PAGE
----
I’ve long believed that we’d be better off if more successful business people entered politics. They tend to be pragmatic and action-oriented, they’re proven leaders, they understand economics and they’re not beholden to special interests. Look, for example, at the job Michael Bloomberg has done in New York City.
And then there’s Carly Fiorina, the former CEO of Hewlett Packard, who is running for the U.S. Senate in California, hoping to unseat the incumbent Democrat, Barbara Boxer. She is giving business a bad name, notably with a new TV ad about climate which is unfair, stupid and destructive.
In the ad (below), a shrunken image of Boxer says:
One of the very important national security issues we face, frankly, is climate change.
To which Fiorina replies, dismissively:
Terrorism kills—and Barbara Boxer is worried about the weather….I’ll keep you safe.
My goodness. I’m no fan of Boxer (who comes across as perhaps the least appealing character in Eric Pooley’s excellent new book, The Climate War), but she is well within the mainstream in seeing climate change as a national security issue. Others who link climate to national security include so-called green hawks like James Woolsey, the former head of the CIA, and the military and intelligence analysts at the National Defense University, as the New York Time reported last year.
Last fall, the CIA opened a Center on Climate Change and National Security to study
the national security impact of phenomena such as desertification, rising sea levels, population shifts, and heightened competition for natural resources.
So Boxer’s right and Fiorina’s wrong: climate change is, in fact, a national security issue. Indeed, it’s a pretty good bet that climate change will kill more people that terrorists in the next decade or two.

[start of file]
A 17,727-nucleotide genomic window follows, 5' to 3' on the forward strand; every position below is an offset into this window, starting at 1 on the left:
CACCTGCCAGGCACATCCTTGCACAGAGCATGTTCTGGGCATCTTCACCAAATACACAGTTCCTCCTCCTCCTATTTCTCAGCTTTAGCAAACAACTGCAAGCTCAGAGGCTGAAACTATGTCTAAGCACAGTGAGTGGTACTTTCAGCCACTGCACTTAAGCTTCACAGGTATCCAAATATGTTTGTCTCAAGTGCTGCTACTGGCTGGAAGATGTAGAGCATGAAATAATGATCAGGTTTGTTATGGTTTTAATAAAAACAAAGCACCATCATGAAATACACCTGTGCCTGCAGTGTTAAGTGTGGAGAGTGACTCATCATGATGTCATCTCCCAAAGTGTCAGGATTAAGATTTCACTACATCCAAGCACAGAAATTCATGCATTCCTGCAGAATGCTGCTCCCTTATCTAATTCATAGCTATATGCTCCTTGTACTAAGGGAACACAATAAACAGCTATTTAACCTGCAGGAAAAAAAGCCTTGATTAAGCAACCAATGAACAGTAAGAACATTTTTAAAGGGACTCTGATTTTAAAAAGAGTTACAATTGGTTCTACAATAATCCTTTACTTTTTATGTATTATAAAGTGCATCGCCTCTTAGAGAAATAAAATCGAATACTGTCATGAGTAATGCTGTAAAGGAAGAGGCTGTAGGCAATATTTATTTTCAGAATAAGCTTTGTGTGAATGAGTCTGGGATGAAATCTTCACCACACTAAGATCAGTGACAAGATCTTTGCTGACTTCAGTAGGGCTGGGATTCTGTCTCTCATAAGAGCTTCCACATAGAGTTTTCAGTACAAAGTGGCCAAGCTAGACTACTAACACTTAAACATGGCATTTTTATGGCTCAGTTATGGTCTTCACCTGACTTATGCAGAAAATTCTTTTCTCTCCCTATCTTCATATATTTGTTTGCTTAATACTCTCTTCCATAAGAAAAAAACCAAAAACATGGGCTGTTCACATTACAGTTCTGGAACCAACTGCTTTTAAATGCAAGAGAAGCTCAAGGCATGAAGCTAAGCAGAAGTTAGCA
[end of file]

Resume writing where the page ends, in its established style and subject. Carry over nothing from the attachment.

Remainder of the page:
Fiorina’s derisive comment that Boxer is “worried about the weather” is even more objectionable because Fiorina surely knows the difference between weather and climate. Not long ago, she talked up climate change as a serious issue. In 2008, as an advisor to John McCain during his presidential campaign, Fiorina told Kate Sheppard of Mother Jones:
I think it’s important that when we think about taking on some of the great challenges now as opposed to leaving them to future generations, we have to talk not only about Social Security and medical care, but also about leaving our planet cleaner for the next generation than we found it.
I suspect that’s what she really thinks, but Fiorina is now running hard for the Republican nomination as a conservative and so she appears willing to say anything to get elected–even if it muddies the debate about climate.
Maybe the key difference between Mike Bloomberg and Carly Fiorina is their respective track records. He built a great company from scratch and made a fortune doing it. She worked her way into the job of CEO of Hewlett Packard, did a lousy job running the company (but a good job promoting herself) before she was sent off by the board with an undeserved $21 million severance package. She’s now using some of her wealth (which rightfully belongs to HP shareholders) to finance ads like this one.
It really is shameful.